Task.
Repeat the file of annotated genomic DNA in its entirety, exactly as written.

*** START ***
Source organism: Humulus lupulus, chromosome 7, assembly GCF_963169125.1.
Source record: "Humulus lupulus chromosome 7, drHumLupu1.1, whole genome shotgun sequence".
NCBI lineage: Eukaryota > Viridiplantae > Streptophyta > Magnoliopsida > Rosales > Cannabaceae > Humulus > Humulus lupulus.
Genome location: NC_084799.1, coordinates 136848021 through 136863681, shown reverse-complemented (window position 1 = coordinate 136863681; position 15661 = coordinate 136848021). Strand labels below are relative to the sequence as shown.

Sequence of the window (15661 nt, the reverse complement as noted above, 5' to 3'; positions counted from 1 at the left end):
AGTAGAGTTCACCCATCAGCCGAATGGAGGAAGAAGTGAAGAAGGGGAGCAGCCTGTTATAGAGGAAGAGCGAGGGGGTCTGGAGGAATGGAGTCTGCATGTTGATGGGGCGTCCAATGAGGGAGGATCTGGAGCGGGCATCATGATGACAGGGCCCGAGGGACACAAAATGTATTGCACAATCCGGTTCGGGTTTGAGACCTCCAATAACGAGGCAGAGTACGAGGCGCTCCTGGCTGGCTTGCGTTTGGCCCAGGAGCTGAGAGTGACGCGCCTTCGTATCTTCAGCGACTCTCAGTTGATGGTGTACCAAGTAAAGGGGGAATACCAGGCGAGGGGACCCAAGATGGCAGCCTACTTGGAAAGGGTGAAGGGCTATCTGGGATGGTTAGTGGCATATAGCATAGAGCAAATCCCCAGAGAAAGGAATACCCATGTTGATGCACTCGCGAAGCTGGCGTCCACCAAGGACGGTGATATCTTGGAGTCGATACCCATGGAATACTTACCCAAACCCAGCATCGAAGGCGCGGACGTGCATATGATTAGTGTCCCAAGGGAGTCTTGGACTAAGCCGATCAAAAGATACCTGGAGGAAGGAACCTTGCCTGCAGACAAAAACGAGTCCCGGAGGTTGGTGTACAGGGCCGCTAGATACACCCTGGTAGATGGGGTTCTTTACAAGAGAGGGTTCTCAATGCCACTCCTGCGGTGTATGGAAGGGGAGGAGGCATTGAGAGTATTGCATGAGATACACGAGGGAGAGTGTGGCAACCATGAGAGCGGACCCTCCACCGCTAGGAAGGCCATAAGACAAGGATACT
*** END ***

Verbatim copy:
Source organism: Humulus lupulus, chromosome 7, assembly GCF_963169125.1.
Source record: "Humulus lupulus chromosome 7, drHumLupu1.1, whole genome shotgun sequence".
NCBI lineage: Eukaryota > Viridiplantae > Streptophyta > Magnoliopsida > Rosales > Cannabaceae > Humulus > Humulus lupulus.
Genome location: NC_084799.1, coordinates 136848021 through 136863681, shown reverse-complemented (window position 1 = coordinate 136863681; position 15661 = coordinate 136848021). Strand labels below are relative to the sequence as shown.

Sequence of the window (15661 nt, the reverse complement as noted above, 5' to 3'; positions counted from 1 at the left end):
AGTAGAGTTCACCCATCAGCCGAATGGAGGAAGAAGTGAAGAAGGGGAGCAGCCTGTTATAGAGGAAGAGCGAGGGGGTCTGGAGGAATGGAGTCTGCATGTTGATGGGGCGTCCAATGAGGGAGGATCTGGAGCGGGCATCATGATGACAGGGCCCGAGGGACACAAAATGTATTGCACAATCCGGTTCGGGTTTGAGACCTCCAATAACGAGGCAGAGTACGAGGCGCTCCTGGCTGGCTTGCGTTTGGCCCAGGAGCTGAGAGTGACGCGCCTTCGTATCTTCAGCGACTCTCAGTTGATGGTGTACCAAGTAAAGGGGGAATACCAGGCGAGGGGACCCAAGATGGCAGCCTACTTGGAAAGGGTGAAGGGCTATCTGGGATGGTTAGTGGCATATAGCATAGAGCAAATCCCCAGAGAAAGGAATACCCATGTTGATGCACTCGCGAAGCTGGCGTCCACCAAGGACGGTGATATCTTGGAGTCGATACCCATGGAATACTTACCCAAACCCAGCATCGAAGGCGCGGACGTGCATATGATTAGTGTCCCAAGGGAGTCTTGGACTAAGCCGATCAAAAGATACCTGGAGGAAGGAACCTTGCCTGCAGACAAAAACGAGTCCCGGAGGTTGGTGTACAGGGCCGCTAGATACACCCTGGTAGATGGGGTTCTTTACAAGAGAGGGTTCTCAATGCCACTCCTGCGGTGTATGGAAGGGGAGGAGGCATTGAGAGTATTGCATGAGATACACGAGGGAGAGTGTGGCAACCATGAGAGCGGACCCTCCACCGCTAGGAAGGCCATAAGACAAGGATACT